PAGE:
Apparently my good friend, Fred Rasmussen, who wrote an interesting piece about passenger ship founderings over the past century ("Some show bravery, others cowardice," Feb. 26) was not aware of one of the most outstanding rescues in history. Coincidentally, the master in charge was a ship captain from Baltimore. The rescue has been recorded on a painting entitled "And Every Soul Was Saved." An engraving of that painting is included as the frontispiece of a book on America's merchant marine, printed in Baltimore in 1915, with the description reading as follows:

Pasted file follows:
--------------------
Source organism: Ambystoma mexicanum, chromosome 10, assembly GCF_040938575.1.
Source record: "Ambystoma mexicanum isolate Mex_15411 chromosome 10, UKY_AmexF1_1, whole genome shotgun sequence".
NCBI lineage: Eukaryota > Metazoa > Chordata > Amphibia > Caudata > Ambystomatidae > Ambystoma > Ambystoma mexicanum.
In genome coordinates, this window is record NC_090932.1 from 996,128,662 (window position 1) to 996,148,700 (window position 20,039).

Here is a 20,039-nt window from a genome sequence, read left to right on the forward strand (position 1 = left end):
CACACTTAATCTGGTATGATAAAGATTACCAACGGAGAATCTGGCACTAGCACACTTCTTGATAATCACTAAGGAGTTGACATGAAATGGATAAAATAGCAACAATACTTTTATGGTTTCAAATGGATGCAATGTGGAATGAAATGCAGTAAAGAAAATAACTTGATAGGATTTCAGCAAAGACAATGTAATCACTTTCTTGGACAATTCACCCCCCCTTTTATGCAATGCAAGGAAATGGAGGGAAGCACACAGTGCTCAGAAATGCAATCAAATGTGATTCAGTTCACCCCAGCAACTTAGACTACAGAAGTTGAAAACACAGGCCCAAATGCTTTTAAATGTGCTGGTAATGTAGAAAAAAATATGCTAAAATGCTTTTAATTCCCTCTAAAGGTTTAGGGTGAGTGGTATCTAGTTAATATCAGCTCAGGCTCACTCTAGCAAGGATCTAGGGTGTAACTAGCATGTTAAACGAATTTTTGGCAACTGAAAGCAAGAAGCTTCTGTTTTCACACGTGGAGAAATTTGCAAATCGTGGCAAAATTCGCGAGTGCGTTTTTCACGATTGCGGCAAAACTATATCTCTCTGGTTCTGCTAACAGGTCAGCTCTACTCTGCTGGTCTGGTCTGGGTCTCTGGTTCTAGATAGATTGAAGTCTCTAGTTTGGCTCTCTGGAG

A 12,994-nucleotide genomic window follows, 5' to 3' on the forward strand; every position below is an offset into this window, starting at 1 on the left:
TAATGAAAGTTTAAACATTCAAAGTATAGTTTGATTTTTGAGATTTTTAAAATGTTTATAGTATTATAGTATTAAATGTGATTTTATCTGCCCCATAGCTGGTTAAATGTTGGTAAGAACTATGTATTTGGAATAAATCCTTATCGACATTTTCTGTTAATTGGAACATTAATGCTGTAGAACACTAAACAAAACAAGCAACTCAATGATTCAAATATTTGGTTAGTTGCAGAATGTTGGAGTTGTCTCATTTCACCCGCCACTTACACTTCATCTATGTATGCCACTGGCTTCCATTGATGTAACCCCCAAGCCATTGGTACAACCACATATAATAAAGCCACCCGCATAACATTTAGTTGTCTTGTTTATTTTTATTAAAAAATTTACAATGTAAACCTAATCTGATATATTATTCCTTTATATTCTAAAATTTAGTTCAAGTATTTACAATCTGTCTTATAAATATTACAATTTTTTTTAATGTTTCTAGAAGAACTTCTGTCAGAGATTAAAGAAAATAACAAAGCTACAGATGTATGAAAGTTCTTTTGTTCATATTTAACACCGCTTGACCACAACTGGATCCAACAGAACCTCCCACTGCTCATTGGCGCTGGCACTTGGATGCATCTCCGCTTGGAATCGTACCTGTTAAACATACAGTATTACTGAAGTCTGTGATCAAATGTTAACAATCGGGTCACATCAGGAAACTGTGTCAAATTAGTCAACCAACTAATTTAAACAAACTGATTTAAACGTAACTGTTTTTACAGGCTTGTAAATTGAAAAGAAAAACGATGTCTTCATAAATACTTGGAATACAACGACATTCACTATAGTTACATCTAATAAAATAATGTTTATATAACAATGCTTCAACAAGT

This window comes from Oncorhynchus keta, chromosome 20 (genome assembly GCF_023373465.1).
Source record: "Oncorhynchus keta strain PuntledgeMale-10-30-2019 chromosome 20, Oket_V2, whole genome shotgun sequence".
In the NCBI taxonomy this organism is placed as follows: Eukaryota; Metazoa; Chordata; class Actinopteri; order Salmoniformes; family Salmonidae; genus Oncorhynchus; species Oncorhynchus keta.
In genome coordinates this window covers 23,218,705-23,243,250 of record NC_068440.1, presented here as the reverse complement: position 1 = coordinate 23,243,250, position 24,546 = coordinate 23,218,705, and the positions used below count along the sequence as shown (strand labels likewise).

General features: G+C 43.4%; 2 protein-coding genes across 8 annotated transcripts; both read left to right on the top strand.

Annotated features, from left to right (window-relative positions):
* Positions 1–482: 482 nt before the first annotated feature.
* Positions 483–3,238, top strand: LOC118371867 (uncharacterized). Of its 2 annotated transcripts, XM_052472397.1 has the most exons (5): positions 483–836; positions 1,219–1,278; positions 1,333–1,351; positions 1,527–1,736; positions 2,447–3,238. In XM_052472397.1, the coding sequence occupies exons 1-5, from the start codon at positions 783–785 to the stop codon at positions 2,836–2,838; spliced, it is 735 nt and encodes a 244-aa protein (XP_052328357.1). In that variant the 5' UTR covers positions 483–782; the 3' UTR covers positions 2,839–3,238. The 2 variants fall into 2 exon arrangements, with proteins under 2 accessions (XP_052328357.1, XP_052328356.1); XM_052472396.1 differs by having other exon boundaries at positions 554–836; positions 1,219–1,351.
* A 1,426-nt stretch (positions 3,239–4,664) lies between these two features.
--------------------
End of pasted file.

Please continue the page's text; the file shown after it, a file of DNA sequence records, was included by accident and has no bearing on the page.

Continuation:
"The engraving opposite, taken from a famous painting by Thomas M. Hemy, commemorates one of the most graphic rescues at sea ever recorded in the history of maritime events. In April, 1889, the emigrant ship Denmark, bound from Copenhagen for the United States, with 735 passengers on board, was ripped open by a broken propeller shaft. She was fifteen days out from port, and not a sail to be seen on the horizon. A heavy sea made it extremely doubtful whether life-boats could live. Slowly the vessel began to sink. For twenty-four hours the passengers prayed and wept as the lashing sea swirled higher and higher about the ship. Suddenly on the afternoon following the accident, the steamer Missouri, of the Atlantic Transport Line, Captain Hamilton Murrell, bound from London to Philadelphia, was sighted. A tow was attempted, but abandoned, and despite the heavy sea, life-boats were lowered and the transfer of passengers and crew begun. Twenty-two infants, sixty-five children, the women and men were taken off in order named. Not a life was lost. The Missouri was loaned free to the American Government as a hospital ship during the Spanish- American War, and after the war purchased by the United States for permanent hospital purposes."